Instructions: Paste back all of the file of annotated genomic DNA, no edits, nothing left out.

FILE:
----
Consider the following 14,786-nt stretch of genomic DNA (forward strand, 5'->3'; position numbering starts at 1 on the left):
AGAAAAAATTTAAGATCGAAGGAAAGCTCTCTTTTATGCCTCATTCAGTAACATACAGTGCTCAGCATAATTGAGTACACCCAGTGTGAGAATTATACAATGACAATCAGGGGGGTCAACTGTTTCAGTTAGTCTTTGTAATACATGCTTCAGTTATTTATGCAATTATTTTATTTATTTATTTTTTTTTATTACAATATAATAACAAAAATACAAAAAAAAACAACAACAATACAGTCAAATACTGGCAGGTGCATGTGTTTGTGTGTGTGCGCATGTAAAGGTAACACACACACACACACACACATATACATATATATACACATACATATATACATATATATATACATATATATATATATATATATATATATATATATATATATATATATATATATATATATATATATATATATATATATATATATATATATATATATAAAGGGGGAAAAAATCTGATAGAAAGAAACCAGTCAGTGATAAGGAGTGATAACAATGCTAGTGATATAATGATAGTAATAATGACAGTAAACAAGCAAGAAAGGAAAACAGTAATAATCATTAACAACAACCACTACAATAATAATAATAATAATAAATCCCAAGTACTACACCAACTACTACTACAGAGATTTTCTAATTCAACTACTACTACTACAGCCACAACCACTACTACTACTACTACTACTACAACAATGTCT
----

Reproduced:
Consider the following 14,786-nt stretch of genomic DNA (forward strand, 5'->3'; position numbering starts at 1 on the left):
AGAAAAAATTTAAGATCGAAGGAAAGCTCTCTTTTATGCCTCATTCAGTAACATACAGTGCTCAGCATAATTGAGTACACCCAGTGTGAGAATTATACAATGACAATCAGGGGGGTCAACTGTTTCAGTTAGTCTTTGTAATACATGCTTCAGTTATTTATGCAATTATTTTATTTATTTATTTTTTTTTATTACAATATAATAACAAAAATACAAAAAAAAACAACAACAATACAGTCAAATACTGGCAGGTGCATGTGTTTGTGTGTGTGCGCATGTAAAGGTAACACACACACACACACACACATATACATATATATACACATACATATATACATATATATATACATATATATATATATATATATATATATATATATATATATATATATATATATATATATATATATATATATATATATATATATATATATATATATAAAGGGGGAAAAAATCTGATAGAAAGAAACCAGTCAGTGATAAGGAGTGATAACAATGCTAGTGATATAATGATAGTAATAATGACAGTAAACAAGCAAGAAAGGAAAACAGTAATAATCATTAACAACAACCACTACAATAATAATAATAATAATAAATCCCAAGTACTACACCAACTACTACTACAGAGATTTTCTAATTCAACTACTACTACTACAGCCACAACCACTACTACTACTACTACTACTACAACAATGTCT